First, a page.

Sustainable building using sheep's wool insulation
In an exploratory project, an environmentally-friendly process has been developed for treating sheep's wool to protect it from moth damage without using insecticides. The aim of the project, sponsored by the BMBF, was to make usable eco-friendly insulating materials that meet the requirements for sustainable building.
Boennigheim (ab) It is not only conventional insulating materials that offer very good insulating properties and can significantly reduce heating costs, but also natural sheep's wool fibres. Their high bulk density also makes for excellent sound insulation. Furthermore, sheep's wool is very long-lasting, not readily flammable and it binds harmful substances from the air. Overall, there are considerable health and environmental benefits to using sheep's wool insulation, because the method poses no risk to either producers or users. The only disadvantage of insulating mats based on sheep's wool is that they are frequently infested with clothes moths (Tineola bisselliella). The problem makes treating them with chemicals virtually unavoidable.
In the light of the beneficial properties of sheep's wool, the aim of the project - part of the "New products for the bioeconomy" funding scheme - was to develop an environmentally-friendly process for treating sheep's wool which would protect it from moth damage without the use of insecticides.
The proposed solution was based on plant tannins that are already used in the production of leather, so-called secondary metabolites which plants use to protect themselves from pest infestation.
The idea was to use the tanning process to develop a biogenic treatment process for virgin wool, which would lead to new and eco-friendly processes for the textile industry (including for felts and technical textiles).
The research work began by producing tan solutions from tanning agents such as the bark, fruit and leaves of various plants. Then a suitable tanning process for sheep's wool was developed and the technological tanning formula was optimised specifically for moth resistance. Various parameters were studied which had an effect on the tanning process. A clothes moth breeding operation was set up and clothes moth testing was carried out in accordance with DIN EN ISO 3998 to verify whether the objective of moth resistance in woollen textiles had been achieved.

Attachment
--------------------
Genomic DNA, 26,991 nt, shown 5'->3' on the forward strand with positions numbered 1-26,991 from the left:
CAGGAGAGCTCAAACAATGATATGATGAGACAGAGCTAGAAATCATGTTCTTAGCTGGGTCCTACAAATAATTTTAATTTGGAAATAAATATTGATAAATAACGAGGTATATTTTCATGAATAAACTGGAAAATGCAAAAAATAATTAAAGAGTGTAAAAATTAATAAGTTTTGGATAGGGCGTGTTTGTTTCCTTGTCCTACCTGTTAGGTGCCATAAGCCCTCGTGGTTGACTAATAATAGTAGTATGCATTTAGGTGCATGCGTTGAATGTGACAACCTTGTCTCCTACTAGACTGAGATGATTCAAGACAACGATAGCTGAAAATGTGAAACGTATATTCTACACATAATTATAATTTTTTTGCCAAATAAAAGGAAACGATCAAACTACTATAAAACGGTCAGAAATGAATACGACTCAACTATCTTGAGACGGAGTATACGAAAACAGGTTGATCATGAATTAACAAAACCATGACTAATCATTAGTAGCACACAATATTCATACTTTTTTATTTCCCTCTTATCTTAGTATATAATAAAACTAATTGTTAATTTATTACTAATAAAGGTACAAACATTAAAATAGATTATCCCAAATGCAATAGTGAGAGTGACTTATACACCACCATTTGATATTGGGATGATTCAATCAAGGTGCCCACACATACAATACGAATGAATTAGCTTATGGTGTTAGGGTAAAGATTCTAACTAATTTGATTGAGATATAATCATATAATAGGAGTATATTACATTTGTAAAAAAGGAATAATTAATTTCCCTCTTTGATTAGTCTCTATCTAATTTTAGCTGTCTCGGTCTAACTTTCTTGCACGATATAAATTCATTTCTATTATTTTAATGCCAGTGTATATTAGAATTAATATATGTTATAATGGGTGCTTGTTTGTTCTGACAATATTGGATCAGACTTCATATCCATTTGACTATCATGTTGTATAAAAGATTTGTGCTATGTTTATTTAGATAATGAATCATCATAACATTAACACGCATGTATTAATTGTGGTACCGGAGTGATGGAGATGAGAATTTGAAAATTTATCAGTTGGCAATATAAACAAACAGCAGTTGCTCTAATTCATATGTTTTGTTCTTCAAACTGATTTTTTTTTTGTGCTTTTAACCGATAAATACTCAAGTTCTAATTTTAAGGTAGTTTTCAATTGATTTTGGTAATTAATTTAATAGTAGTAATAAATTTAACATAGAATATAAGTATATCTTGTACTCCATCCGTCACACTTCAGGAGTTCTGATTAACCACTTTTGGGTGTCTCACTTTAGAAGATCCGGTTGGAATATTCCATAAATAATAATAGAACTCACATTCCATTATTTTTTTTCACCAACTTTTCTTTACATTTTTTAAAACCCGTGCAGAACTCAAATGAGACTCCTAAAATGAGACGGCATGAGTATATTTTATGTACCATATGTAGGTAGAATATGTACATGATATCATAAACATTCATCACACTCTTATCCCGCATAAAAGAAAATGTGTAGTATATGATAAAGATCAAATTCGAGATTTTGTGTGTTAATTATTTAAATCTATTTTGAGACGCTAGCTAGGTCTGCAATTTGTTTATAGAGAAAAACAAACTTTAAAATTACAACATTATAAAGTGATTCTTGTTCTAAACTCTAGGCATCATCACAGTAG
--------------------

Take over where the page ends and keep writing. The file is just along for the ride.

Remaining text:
When mechanically compacted woollen felt was tanned using crushed plant components (containing tannins), the resistance of the treated material to moth damage was considerably improved. The resistance to clothes moth larvae that was achieved was much higher than that of untreated sheep's wool. Commercial treatments containing permethrin (based on insecticides) which were used as a positive control in the established moth test procedure proved to be only slightly more resistant.
A warm and woolly prospect for sustainable building
This shows that tanning technology can be used to produce an "ecological insulating material" from sheep's wool that does not use synthetic insecticides. The ecological assessment produced during the project, in cooperation with the IFEU Institute (Institut für Energie- und Umweltforschung Heidelberg), shows clear benefits in terms of ecological potential, compared with conventional insulating materials. Using only biogenic raw materials means that bioeconomical aspects have been taken into account, while, at the same time, undesirable environmental effects are avoided. This therefore represents an important contribution to sustainable building.
The Hohenstein Group would like to take this opportunity to express its thanks once again for the support it has received from the project sponsor Jülich │ Forschungszentrum Jülich GmbH and to the Federal Ministry for Education and Research and our partner BioPro Baden-Württemberg for their assistance with this project.
Renewable raw materials based on plant and animal fibres are once again increasingly being used as insulating materials. In an overview of the market, the brochure "Insulating materials from renewable raw materials" describes numerous ways in which these insulating materials can be used and underlines the advantages of choosing and using natural insulating materials such as sheep's wool, wood fibre, flax, hemp etc.
When existing old buildings are being converted, and there is a need to avoid structural damage, these insulating materials are known to have structural advantages in the context of change of use or modernisation work.